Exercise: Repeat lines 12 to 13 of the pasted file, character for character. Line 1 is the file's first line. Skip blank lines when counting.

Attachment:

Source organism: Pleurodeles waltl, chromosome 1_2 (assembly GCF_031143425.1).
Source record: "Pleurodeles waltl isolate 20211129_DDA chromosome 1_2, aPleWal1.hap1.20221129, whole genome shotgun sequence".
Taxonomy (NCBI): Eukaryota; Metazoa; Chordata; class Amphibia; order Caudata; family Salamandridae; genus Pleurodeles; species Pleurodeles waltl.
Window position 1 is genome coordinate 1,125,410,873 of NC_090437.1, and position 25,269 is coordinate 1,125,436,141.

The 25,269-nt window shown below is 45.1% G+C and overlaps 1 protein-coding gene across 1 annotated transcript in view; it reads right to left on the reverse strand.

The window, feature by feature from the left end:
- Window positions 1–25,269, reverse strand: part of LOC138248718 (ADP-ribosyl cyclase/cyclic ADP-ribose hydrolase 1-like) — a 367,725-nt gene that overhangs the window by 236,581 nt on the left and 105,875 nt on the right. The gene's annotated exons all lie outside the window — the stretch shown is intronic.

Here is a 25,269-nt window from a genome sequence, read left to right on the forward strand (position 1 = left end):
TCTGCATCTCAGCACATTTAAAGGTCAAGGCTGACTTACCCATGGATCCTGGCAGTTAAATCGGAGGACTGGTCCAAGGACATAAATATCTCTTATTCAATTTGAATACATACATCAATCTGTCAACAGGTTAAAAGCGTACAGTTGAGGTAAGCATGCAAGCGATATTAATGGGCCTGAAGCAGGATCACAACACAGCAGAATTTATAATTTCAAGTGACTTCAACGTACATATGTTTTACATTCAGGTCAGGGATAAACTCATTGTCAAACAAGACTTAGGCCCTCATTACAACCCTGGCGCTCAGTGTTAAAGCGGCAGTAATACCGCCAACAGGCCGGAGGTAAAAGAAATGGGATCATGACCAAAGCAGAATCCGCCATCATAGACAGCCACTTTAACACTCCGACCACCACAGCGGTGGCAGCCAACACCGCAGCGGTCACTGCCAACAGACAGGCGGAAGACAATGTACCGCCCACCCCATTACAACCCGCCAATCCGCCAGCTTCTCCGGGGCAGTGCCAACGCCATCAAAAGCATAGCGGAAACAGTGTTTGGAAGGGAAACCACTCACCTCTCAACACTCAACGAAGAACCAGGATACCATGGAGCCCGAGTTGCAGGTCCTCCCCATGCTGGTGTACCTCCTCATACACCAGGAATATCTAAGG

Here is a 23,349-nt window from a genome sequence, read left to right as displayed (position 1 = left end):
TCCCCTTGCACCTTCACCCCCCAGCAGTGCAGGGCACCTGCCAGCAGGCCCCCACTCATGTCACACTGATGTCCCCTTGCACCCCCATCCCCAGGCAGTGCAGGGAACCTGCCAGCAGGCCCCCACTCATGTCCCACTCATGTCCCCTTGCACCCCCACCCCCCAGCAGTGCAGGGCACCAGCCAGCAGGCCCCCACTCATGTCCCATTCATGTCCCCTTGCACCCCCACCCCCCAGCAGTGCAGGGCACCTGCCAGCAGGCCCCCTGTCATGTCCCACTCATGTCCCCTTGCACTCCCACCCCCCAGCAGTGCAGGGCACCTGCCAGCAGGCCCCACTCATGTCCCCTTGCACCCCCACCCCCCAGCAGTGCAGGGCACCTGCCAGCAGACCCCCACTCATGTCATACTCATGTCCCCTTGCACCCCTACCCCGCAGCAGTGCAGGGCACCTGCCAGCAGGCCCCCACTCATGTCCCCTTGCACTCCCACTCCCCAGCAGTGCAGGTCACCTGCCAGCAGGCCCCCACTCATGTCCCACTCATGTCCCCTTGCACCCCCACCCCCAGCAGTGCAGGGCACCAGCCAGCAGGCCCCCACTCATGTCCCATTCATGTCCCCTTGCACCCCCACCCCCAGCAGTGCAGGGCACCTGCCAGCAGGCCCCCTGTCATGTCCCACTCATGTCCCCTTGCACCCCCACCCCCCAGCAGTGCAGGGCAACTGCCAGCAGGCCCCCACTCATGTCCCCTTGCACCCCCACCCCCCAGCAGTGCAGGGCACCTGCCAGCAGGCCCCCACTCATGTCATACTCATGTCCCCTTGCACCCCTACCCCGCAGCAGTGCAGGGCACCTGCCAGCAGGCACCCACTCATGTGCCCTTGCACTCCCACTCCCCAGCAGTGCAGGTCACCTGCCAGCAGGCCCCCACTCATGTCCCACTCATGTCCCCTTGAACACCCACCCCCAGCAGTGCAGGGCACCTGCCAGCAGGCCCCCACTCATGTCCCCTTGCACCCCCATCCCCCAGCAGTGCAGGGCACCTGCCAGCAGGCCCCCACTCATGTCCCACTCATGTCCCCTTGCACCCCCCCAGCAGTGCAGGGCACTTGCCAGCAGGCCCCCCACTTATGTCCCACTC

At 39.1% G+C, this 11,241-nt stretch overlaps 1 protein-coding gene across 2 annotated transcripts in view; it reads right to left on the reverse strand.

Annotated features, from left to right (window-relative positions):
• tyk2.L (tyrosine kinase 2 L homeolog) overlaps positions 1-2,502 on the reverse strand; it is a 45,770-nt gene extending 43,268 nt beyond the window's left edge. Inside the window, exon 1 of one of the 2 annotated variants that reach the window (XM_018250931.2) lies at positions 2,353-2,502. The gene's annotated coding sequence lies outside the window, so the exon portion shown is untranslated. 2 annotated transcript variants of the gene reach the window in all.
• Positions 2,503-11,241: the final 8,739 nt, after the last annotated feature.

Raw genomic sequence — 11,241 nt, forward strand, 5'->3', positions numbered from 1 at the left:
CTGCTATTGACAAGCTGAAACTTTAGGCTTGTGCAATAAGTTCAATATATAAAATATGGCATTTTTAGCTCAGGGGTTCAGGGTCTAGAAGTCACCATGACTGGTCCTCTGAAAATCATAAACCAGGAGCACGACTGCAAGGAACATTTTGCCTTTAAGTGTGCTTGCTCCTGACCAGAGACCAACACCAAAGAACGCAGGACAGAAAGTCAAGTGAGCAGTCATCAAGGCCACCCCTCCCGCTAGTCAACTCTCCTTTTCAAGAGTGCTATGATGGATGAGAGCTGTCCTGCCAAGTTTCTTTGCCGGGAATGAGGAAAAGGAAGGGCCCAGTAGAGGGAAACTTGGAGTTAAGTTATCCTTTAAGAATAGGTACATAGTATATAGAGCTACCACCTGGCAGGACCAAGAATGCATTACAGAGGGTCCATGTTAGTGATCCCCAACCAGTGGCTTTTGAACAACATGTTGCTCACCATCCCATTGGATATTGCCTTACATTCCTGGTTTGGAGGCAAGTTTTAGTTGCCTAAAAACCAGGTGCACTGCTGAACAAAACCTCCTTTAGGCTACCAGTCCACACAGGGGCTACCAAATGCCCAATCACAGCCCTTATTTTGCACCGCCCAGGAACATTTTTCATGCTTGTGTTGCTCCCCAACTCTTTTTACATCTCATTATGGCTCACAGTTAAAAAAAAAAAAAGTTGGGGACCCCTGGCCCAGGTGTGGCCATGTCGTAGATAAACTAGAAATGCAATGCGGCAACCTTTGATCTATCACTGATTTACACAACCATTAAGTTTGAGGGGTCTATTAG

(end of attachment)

At 39.1% G+C, this 11,241-nt stretch overlaps 1 protein-coding gene across 2 annotated transcripts in view; it reads right to left on the reverse strand.

Annotated features, from left to right (window-relative positions):